Product claims may differ from country to country based on regulations and product approvals. Please contact your country representative for further details.

»  Search

 


Advanced search



Diseases of the thyroid

Thyroid diseases rank among the most frequent medical conditions. As a result, they do not only affect the quality of life of the individual patient but also impose considerable cost on society as a whole. Depending on iodine supply, or lack thereof, up to 50% of the total population experience an enlargement of the thyroid gland, also known as goiter.

Nodular alterations are found in 5 to 25% of the population, with the frequency increasing in line with age.

Hyperactivity of the thyroid gland (hyperthyroidism) occurs with a prevalence of approx. 0.5 to 2%. In regions with iodine shortage, thyroid autonomy is the dominant condition while Graves’ disease (exophthalmic goiter) is more frequent in areas with normal or abundant iodine supply.

Thyroid insufficiency (hypothyroidism) is found in approx. 0.25 to 1.1% of the population. In many cases, this condition is caused by an autoimmune process.
(Autoimmune [Hashimoto’s] thyroiditis).

Carcinomas of the thyroid occur in 10 to 30 per million people, accounting for 0.5 to 1.5% of all cancerous diseases. In 80% of all cases, these are differentiated thyroid carcinomas with a relatively good prognosis, provided the disease is diagnosed at an early stage and carefully followed up.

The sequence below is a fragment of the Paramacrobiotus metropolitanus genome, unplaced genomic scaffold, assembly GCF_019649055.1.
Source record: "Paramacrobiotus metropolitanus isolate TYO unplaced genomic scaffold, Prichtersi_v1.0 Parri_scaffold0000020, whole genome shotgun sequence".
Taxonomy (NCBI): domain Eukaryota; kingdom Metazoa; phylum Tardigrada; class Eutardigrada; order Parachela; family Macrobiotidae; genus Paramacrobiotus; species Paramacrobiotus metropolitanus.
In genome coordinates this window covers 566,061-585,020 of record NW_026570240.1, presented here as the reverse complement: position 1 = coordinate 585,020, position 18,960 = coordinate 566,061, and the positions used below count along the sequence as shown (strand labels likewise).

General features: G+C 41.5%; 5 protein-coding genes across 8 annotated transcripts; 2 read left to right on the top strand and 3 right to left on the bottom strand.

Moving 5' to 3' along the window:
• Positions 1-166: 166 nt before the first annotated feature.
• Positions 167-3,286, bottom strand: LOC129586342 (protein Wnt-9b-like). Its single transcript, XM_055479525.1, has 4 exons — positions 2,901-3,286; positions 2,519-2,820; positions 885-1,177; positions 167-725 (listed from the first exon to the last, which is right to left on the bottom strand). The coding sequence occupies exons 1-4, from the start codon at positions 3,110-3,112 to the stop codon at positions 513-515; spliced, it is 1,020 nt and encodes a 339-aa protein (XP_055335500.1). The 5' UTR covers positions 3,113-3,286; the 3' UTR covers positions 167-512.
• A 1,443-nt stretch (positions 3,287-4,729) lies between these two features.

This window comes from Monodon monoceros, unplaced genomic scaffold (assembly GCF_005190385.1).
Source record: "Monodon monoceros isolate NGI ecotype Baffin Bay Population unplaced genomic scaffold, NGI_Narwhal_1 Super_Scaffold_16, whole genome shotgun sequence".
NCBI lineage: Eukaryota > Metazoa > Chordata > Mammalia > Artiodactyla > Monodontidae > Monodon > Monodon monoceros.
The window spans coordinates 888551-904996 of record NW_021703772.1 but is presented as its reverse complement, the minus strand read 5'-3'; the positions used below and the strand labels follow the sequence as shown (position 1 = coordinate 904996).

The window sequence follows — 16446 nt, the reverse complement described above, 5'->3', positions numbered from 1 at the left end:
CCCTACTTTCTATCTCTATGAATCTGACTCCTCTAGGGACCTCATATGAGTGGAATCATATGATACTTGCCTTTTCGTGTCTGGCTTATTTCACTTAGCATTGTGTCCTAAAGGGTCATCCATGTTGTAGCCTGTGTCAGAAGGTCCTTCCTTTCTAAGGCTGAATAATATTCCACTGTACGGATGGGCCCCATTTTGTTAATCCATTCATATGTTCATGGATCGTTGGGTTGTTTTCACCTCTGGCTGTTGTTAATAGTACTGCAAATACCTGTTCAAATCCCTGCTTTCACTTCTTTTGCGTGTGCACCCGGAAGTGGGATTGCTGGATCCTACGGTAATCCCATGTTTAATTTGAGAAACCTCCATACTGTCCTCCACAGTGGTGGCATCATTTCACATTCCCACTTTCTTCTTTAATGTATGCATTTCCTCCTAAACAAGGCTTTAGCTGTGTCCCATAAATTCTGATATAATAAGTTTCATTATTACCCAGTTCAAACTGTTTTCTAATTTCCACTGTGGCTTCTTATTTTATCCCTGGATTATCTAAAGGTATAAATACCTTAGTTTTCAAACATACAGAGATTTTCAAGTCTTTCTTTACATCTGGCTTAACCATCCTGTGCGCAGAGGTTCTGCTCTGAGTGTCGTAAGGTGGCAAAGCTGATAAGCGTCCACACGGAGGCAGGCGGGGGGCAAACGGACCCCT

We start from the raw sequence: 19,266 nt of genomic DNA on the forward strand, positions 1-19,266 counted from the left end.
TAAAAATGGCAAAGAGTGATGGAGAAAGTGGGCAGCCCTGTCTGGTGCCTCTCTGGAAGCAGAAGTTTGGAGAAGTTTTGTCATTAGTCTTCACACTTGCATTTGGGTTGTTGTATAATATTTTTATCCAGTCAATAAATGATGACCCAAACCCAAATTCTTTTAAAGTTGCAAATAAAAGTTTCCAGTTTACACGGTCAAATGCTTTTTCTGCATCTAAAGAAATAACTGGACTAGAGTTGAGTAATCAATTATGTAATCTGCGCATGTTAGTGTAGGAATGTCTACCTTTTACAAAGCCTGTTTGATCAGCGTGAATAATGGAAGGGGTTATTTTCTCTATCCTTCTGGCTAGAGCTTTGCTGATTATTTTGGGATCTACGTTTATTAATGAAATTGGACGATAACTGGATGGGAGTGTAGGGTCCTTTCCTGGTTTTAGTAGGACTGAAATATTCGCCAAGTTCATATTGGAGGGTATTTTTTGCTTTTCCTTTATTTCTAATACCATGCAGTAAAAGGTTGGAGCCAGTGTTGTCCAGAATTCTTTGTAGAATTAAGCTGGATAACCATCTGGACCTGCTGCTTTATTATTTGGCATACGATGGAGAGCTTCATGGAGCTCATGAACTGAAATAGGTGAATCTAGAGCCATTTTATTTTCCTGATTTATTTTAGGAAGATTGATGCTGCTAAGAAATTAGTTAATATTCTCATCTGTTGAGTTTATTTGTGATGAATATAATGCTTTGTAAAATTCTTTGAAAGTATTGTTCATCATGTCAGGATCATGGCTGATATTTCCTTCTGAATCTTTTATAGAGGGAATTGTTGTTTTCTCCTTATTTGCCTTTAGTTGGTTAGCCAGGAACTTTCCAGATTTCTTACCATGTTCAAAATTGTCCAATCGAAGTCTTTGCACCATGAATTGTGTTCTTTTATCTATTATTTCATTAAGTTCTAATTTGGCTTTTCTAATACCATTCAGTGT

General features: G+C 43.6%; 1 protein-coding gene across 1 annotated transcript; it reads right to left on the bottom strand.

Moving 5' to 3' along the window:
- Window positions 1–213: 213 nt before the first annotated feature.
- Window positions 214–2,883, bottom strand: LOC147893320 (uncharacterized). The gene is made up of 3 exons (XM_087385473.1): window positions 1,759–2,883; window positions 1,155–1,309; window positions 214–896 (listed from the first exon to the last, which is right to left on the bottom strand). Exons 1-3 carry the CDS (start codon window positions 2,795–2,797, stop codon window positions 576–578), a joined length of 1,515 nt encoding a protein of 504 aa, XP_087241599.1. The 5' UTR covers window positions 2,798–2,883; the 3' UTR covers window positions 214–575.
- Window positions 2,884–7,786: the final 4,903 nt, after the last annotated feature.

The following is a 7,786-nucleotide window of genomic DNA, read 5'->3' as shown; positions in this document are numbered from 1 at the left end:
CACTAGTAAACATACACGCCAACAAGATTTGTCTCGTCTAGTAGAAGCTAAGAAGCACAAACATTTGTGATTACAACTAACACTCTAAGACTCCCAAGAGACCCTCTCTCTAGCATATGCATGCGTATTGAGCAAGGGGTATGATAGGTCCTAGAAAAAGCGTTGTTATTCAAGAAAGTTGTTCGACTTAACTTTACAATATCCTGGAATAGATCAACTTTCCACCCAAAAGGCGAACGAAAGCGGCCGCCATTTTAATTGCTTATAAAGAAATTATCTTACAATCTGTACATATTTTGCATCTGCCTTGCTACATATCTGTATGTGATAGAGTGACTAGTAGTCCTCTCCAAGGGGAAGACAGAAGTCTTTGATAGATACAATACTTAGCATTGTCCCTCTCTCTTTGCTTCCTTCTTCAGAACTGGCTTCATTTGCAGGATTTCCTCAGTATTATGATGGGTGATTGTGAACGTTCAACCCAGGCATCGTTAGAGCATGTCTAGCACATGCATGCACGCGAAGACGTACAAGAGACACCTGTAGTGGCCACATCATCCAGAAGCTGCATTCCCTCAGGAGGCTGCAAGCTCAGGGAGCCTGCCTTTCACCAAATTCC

Graves’ disease is an autoimmune thyroid disease that is characterized by the clinical symptoms of goiter, tachycardia and exophthalmus (abnormal protrusion of the eyeballs). From a differential diagnosis point of view, Graves’ disease must be distinguished from the functional autonomy of the thyroid since the former can initially be treated by the application of drugs while the latter should be treated by surgery or radioiodine therapy. The measurement of the TSH receptor antibody concentration (TRAK) is key to detecting and adequately treating Graves’ disease.
Thermo Scientific B·R·A·H·M·S developed TRAK human, a method using human recombinant TSH receptors and detecting almost every patient with Graves’ disease. This ensures that a greater number of patients can be adequately treated at an early stage. 

Hashimoto’s thyroiditis is another autoimmune disease of the thyroid gland. The destruction of thyroid tissue ultimately causes hypothyroidism characterized by a multitude of metabolic symptoms.

For all these diseases, measurement of in-vitro parameters is key to diagnosis, differential diagnosis and clinical decisions to be made in the course of the condition.

Thermo Scientific B·R·A·H·M·S is a market leader for a variety of tests, such as the TSH receptor antibody test (TRAK).

B·R·A·H·M·S GmbH is a member of
Deutsche Gesellschaft für Nuklearmedizin (DGN) (German Society of Nuclear Medicine)

Additional links

Deutsche Gesellschaft für Endokrinologie (DGE) (German Society of Endocrinology)
European Thyroid Association (ETA)
The American Thyroid Association (ATA)
Latin American Thyroid Society (LATS)


 Manual Assays
    radioactivenon radioactive
 Automated Assays

RIA - Radio Immuno Assay
LIA - Luminescence Immuno Assay
EIA - Enzyme Immuno Assay
KRYPTOR - Time Resolved Amplified Cryptate Emission (TRACE-Technology)
us - ultrasensitive

** under development